Improving Reliability of Energy-Efficient Storage Systems
Type of Degreethesis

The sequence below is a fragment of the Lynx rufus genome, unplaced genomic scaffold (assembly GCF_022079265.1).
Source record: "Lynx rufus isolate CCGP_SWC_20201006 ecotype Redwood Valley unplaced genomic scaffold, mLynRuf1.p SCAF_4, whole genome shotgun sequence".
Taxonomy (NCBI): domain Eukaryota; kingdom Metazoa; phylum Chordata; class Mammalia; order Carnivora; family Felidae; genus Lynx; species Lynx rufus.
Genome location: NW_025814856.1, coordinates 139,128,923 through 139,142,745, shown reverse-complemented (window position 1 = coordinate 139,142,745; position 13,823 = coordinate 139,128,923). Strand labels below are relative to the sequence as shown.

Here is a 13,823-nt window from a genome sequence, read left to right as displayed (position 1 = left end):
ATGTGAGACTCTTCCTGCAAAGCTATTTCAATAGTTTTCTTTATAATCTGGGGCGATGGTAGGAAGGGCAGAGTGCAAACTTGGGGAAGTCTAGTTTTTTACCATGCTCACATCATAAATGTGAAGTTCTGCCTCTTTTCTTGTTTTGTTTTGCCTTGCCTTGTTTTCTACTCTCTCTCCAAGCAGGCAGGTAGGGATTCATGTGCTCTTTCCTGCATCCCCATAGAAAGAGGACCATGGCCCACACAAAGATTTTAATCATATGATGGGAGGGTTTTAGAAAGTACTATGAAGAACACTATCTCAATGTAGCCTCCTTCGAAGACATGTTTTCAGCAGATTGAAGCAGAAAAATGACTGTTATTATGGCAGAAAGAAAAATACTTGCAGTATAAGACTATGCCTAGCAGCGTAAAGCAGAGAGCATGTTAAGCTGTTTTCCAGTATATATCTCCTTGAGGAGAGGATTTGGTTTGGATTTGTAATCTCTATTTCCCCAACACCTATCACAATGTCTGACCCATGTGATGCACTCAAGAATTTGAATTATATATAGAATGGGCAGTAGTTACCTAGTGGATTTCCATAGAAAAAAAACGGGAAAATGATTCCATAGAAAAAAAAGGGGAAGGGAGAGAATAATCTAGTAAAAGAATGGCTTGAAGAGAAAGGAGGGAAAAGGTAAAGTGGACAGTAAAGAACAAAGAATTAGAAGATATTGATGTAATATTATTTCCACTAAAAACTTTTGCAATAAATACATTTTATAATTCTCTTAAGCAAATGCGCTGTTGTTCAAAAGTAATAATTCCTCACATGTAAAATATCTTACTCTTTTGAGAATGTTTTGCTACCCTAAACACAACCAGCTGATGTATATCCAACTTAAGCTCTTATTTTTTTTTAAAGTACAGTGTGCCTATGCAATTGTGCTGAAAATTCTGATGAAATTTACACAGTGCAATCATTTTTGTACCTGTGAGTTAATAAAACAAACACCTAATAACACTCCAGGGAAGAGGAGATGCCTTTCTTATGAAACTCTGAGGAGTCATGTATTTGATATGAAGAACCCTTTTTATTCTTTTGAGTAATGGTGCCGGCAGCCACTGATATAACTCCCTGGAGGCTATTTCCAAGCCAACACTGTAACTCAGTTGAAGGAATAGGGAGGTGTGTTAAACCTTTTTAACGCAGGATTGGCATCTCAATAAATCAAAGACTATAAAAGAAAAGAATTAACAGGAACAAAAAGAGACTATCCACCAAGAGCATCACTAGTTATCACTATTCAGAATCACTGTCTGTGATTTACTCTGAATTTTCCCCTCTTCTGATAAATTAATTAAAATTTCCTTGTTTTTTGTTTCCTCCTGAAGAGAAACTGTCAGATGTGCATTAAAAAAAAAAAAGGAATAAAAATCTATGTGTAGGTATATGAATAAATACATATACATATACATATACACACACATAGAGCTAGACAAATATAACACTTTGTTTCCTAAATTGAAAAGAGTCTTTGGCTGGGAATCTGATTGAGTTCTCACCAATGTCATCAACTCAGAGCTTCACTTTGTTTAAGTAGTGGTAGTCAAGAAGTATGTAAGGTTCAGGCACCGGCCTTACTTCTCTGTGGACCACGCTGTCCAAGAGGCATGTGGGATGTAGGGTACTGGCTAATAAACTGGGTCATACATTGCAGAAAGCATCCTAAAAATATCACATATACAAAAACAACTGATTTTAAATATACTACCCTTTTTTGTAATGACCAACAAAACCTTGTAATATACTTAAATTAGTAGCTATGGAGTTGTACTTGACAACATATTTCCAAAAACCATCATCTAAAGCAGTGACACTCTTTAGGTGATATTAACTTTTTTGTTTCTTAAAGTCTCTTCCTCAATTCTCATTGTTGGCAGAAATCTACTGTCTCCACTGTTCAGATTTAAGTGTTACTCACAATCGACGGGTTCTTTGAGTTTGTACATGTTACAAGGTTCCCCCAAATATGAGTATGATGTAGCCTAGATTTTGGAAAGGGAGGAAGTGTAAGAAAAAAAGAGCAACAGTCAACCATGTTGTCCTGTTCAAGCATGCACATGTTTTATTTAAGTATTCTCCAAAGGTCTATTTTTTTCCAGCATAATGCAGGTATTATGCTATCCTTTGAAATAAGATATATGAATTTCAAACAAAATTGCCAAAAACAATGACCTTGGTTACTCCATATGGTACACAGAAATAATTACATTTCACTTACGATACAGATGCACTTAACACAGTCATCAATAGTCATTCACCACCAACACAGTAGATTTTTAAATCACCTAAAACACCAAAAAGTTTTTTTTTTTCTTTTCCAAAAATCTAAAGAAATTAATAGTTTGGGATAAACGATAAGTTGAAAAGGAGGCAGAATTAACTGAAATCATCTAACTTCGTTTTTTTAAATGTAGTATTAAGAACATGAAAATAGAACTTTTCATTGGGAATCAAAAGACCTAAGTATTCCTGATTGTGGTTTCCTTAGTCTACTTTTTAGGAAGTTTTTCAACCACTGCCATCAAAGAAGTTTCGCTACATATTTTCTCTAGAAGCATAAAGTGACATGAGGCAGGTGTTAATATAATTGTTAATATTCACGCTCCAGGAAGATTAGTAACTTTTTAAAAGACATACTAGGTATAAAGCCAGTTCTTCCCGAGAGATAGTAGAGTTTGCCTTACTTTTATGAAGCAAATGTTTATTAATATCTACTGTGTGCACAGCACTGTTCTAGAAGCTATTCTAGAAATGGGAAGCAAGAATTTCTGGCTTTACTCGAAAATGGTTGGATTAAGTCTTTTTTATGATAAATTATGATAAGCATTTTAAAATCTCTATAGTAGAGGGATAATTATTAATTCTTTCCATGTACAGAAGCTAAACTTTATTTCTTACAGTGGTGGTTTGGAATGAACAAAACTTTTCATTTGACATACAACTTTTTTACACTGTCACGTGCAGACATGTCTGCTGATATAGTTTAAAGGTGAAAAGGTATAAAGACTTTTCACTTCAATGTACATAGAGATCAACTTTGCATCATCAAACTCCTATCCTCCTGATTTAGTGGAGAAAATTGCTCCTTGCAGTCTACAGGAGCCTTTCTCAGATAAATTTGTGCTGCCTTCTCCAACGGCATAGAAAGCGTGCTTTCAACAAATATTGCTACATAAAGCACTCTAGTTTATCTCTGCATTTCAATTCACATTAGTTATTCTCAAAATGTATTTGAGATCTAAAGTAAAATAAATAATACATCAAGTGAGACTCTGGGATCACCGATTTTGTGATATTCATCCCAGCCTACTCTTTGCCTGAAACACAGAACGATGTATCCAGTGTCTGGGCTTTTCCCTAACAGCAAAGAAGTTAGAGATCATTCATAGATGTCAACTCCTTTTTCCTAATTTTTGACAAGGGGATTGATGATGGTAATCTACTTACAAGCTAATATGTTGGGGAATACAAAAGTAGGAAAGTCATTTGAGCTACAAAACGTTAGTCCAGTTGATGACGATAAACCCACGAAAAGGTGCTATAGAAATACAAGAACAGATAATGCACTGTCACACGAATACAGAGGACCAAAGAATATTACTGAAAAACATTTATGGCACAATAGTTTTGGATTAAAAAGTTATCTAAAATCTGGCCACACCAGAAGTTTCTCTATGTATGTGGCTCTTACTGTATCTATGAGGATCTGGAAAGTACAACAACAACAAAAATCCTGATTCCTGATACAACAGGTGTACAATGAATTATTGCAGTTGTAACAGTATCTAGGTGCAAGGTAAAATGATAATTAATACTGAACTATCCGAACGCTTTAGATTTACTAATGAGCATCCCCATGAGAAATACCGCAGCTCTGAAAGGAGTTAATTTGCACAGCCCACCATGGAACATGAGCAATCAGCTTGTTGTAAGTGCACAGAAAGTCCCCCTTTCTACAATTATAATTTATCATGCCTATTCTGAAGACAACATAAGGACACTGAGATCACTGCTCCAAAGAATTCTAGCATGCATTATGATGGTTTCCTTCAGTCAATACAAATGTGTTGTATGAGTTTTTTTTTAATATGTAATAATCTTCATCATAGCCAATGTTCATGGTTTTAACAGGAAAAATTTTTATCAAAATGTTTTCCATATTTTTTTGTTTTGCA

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With the rapid growth of the production and storage of large scale data sets it is important to investigate methods to drive the cost of storage systems down. Many energy conservation techniques have been proposed to achieve high energy efficiency in disk systems. Unfortunately, growing evidence shows that energy-saving schemes in disk drives usually have negative impacts on storage systems. Existing reliability models are inadequate to estimate reliability of parallel disk systems equipped with energy conservation techniques. To solve this problem, we firstly propose a mathematical model - called MINT - to evaluate the reliability of a parallel disk system where energy-saving mechanisms are implemented. In this dissertation, MINT is focused on modeling the reliability impacts of two well-known energy-saving techniques - the Popular Disk Concentration technique (PDC) and the Massive Array of Idle Disks (MAID). Different from MAID and PDC which store a complete file on the same disk, the Redundancy Array of Inexpensive Disks (RAID) stripes file into several parts and stores them on different disks to ensure higher parallelism, hence higher I/O performance. However, RAID faces more challenges on energy efficiency and reliability issues. In order to evaluate the reliability of power-aware RAID, we then develop a Weibull-based model–MREED. In this dissertation, we use MREED to model the reliability impacts of a famous energy efficiency storage mechanism– the Power-Aware RAID (PARAID). Thirdly, we focus on validation of two models–MINT and MREED. It is challenging to validate the accuracy of reliability models, since we are unable to watch certain energy-efficiency systems for a couple of decades due to its time consuming and experimental costs. We introduce validated storage system simulator–DiskSim–to determine if our model and DiskSim agree with one another. In our validation process, we compare a file access trace in a real-world file system. Last part of of this dissertation focuses on improvement of energy-efficient parallel storage systems. We propose a strategy–Disk Swapping–to improve disk reliability by alternating disks storing data that is frequently accessed with disks holding less accessed data. In this part, we focus on studying reliability improvement of PDC and MAID. At last, we further improve disk reliability by introducing multiple disk swapping strategy.